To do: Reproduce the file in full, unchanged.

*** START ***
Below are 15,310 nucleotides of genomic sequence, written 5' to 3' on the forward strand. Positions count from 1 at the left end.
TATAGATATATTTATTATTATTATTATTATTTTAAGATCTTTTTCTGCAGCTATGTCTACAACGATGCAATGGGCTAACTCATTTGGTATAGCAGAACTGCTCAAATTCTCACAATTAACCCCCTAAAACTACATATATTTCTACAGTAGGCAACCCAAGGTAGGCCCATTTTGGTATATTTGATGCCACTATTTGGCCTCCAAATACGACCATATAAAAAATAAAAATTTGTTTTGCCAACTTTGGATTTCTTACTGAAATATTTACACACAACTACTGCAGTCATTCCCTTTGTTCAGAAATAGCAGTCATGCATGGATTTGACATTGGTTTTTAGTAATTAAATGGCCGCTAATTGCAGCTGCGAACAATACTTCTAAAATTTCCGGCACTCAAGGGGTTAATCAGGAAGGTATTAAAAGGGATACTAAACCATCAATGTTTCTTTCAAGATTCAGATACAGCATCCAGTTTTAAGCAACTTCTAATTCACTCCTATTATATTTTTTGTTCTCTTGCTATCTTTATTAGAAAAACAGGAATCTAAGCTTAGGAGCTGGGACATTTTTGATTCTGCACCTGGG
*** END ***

Below are 15,310 nucleotides of genomic sequence, written 5' to 3' on the forward strand. Positions count from 1 at the left end.
TATAGATATATTTATTATTATTATTATTATTTTAAGATCTTTTTCTGCAGCTATGTCTACAACGATGCAATGGGCTAACTCATTTGGTATAGCAGAACTGCTCAAATTCTCACAATTAACCCCCTAAAACTACATATATTTCTACAGTAGGCAACCCAAGGTAGGCCCATTTTGGTATATTTGATGCCACTATTTGGCCTCCAAATACGACCATATAAAAAATAAAAATTTGTTTTGCCAACTTTGGATTTCTTACTGAAATATTTACACACAACTACTGCAGTCATTCCCTTTGTTCAGAAATAGCAGTCATGCATGGATTTGACATTGGTTTTTAGTAATTAAATGGCCGCTAATTGCAGCTGCGAACAATACTTCTAAAATTTCCGGCACTCAAGGGGTTAATCAGGAAGGTATTAAAAGGGATACTAAACCATCAATGTTTCTTTCAAGATTCAGATACAGCATCCAGTTTTAAGCAACTTCTAATTCACTCCTATTATATTTTTTGTTCTCTTGCTATCTTTATTAGAAAAACAGGAATCTAAGCTTAGGAGCTGGGACATTTTTGATTCTGCACCTGGG